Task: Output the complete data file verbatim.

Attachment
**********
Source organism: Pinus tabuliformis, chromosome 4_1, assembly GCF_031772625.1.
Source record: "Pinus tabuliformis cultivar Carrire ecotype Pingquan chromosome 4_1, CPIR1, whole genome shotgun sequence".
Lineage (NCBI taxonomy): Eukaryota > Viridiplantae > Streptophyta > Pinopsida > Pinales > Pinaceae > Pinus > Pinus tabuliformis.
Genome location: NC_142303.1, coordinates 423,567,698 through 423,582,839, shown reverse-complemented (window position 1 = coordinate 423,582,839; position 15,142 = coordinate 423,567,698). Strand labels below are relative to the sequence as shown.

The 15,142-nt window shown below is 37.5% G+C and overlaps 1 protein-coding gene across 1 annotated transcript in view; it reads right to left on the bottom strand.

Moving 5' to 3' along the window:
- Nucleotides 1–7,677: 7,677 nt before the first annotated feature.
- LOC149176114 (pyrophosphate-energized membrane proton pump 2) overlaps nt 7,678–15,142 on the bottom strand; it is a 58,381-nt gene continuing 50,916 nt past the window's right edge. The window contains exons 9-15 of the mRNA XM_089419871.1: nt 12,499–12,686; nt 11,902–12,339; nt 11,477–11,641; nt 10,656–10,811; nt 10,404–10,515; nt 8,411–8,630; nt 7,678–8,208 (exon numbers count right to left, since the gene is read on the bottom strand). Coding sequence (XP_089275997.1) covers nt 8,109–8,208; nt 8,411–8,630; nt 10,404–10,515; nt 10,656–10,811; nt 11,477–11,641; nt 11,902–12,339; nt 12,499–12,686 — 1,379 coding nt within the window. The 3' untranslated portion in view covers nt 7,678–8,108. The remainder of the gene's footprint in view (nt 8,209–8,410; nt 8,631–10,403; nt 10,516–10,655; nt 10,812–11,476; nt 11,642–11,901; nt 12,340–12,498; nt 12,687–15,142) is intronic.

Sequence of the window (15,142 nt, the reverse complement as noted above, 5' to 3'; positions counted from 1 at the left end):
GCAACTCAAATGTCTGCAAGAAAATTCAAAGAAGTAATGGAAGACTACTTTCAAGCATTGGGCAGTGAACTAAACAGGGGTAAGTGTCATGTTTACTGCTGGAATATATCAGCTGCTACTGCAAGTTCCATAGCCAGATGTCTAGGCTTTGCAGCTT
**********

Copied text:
Source organism: Pinus tabuliformis, chromosome 4_1, assembly GCF_031772625.1.
Source record: "Pinus tabuliformis cultivar Carrire ecotype Pingquan chromosome 4_1, CPIR1, whole genome shotgun sequence".
Lineage (NCBI taxonomy): Eukaryota > Viridiplantae > Streptophyta > Pinopsida > Pinales > Pinaceae > Pinus > Pinus tabuliformis.
Genome location: NC_142303.1, coordinates 423,567,698 through 423,582,839, shown reverse-complemented (window position 1 = coordinate 423,582,839; position 15,142 = coordinate 423,567,698). Strand labels below are relative to the sequence as shown.

The 15,142-nt window shown below is 37.5% G+C and overlaps 1 protein-coding gene across 1 annotated transcript in view; it reads right to left on the bottom strand.

Moving 5' to 3' along the window:
- Nucleotides 1–7,677: 7,677 nt before the first annotated feature.
- LOC149176114 (pyrophosphate-energized membrane proton pump 2) overlaps nt 7,678–15,142 on the bottom strand; it is a 58,381-nt gene continuing 50,916 nt past the window's right edge. The window contains exons 9-15 of the mRNA XM_089419871.1: nt 12,499–12,686; nt 11,902–12,339; nt 11,477–11,641; nt 10,656–10,811; nt 10,404–10,515; nt 8,411–8,630; nt 7,678–8,208 (exon numbers count right to left, since the gene is read on the bottom strand). Coding sequence (XP_089275997.1) covers nt 8,109–8,208; nt 8,411–8,630; nt 10,404–10,515; nt 10,656–10,811; nt 11,477–11,641; nt 11,902–12,339; nt 12,499–12,686 — 1,379 coding nt within the window. The 3' untranslated portion in view covers nt 7,678–8,108. The remainder of the gene's footprint in view (nt 8,209–8,410; nt 8,631–10,403; nt 10,516–10,655; nt 10,812–11,476; nt 11,642–11,901; nt 12,340–12,498; nt 12,687–15,142) is intronic.

Sequence of the window (15,142 nt, the reverse complement as noted above, 5' to 3'; positions counted from 1 at the left end):
GCAACTCAAATGTCTGCAAGAAAATTCAAAGAAGTAATGGAAGACTACTTTCAAGCATTGGGCAGTGAACTAAACAGGGGTAAGTGTCATGTTTACTGCTGGAATATATCAGCTGCTACTGCAAGTTCCATAGCCAGATGTCTAGGCTTTGCAGCTT